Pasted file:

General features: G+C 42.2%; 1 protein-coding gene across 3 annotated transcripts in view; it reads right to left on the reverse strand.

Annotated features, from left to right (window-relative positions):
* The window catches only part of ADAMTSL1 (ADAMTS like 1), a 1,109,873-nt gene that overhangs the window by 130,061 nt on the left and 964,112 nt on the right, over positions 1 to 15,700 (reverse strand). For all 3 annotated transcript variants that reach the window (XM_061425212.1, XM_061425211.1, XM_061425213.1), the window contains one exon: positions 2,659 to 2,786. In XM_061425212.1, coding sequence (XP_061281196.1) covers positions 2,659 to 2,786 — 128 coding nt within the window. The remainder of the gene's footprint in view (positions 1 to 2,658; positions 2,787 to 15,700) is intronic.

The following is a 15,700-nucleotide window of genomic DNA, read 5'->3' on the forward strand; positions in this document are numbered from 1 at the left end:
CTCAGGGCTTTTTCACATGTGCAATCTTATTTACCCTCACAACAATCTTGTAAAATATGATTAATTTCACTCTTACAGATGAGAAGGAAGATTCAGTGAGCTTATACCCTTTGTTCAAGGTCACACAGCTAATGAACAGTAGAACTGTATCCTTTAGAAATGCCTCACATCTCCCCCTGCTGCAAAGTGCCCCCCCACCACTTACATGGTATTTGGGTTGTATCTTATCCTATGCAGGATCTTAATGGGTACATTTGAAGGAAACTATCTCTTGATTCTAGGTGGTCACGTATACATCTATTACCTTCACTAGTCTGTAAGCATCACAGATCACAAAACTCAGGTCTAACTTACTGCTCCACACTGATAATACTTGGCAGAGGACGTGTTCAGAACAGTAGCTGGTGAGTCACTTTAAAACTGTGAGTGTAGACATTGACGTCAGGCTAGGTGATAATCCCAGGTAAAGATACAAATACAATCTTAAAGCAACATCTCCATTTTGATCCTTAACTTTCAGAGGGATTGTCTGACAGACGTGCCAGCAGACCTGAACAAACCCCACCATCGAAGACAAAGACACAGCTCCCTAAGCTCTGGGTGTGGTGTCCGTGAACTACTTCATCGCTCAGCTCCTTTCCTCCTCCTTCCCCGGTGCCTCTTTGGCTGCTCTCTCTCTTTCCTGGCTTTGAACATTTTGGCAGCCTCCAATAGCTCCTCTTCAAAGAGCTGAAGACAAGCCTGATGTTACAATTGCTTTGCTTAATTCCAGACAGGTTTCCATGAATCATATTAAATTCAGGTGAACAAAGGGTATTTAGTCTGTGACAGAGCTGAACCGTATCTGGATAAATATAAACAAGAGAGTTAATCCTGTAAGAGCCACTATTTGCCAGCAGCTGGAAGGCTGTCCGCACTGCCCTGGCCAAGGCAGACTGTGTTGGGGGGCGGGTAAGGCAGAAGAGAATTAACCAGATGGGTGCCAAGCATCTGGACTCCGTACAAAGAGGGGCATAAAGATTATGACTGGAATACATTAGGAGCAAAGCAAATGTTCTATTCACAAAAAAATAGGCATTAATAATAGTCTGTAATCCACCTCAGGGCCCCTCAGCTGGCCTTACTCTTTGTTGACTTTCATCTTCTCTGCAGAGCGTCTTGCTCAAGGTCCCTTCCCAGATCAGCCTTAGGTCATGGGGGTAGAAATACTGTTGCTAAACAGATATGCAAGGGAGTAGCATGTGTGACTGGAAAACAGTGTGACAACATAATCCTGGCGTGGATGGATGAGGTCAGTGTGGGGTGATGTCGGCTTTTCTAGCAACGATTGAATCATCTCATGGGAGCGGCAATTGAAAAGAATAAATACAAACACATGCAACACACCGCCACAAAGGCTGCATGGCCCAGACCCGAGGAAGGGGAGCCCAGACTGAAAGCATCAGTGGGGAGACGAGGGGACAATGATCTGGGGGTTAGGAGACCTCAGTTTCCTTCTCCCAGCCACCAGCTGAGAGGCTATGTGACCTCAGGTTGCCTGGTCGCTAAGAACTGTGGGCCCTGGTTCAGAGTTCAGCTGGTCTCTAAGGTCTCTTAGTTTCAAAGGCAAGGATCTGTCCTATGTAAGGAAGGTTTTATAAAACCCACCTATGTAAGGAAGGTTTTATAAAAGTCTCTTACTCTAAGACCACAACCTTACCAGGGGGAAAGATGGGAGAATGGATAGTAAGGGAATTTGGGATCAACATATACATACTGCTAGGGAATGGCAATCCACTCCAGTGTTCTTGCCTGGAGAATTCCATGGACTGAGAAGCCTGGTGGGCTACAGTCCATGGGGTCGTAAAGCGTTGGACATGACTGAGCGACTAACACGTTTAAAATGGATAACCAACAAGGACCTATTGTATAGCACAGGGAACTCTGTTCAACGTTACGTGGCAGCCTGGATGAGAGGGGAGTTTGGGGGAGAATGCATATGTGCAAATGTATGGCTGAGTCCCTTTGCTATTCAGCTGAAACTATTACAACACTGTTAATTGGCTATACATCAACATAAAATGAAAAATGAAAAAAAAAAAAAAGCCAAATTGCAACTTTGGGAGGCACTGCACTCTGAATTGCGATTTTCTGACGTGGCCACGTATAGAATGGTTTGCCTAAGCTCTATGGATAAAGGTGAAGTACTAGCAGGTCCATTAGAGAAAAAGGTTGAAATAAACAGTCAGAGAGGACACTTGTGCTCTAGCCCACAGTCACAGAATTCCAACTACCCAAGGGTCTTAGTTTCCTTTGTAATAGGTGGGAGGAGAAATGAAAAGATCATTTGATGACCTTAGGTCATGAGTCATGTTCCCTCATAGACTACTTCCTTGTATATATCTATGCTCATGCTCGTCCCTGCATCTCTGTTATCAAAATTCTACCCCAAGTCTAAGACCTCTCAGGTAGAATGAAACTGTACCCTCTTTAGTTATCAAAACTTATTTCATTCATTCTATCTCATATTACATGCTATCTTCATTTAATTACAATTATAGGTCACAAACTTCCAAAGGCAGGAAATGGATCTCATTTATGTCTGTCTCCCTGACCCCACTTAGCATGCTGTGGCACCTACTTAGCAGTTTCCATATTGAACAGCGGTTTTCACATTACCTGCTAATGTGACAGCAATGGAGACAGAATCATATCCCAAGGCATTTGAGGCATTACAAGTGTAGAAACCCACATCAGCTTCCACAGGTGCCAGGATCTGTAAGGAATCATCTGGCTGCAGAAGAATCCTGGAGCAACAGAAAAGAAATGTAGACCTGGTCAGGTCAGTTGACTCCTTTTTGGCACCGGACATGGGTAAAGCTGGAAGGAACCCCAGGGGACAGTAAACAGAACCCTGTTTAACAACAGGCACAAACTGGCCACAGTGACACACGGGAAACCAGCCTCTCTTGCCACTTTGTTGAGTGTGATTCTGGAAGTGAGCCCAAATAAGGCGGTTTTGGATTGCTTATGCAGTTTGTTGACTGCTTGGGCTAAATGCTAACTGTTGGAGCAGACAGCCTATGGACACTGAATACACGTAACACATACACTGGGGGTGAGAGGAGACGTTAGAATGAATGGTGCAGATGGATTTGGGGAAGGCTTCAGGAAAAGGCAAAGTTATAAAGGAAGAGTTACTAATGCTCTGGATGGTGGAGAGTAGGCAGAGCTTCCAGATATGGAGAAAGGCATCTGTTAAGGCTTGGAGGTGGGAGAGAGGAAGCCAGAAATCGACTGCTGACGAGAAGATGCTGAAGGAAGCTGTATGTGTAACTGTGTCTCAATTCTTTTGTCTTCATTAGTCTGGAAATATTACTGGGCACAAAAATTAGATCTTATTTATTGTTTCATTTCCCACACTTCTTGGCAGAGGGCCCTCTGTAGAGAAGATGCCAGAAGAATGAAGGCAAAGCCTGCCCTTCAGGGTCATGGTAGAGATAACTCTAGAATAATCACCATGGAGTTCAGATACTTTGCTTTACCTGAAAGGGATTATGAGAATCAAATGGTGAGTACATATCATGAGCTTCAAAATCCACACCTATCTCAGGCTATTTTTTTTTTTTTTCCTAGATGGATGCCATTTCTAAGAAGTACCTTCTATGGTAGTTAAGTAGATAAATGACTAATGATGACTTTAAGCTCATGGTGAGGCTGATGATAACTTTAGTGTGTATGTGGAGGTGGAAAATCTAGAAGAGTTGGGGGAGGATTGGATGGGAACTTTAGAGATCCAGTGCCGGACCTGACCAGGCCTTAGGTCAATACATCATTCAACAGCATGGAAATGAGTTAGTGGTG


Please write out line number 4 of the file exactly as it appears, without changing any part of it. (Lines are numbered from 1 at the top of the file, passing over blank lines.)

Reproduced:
The following is a 15,700-nucleotide window of genomic DNA, read 5'->3' on the forward strand; positions in this document are numbered from 1 at the left end: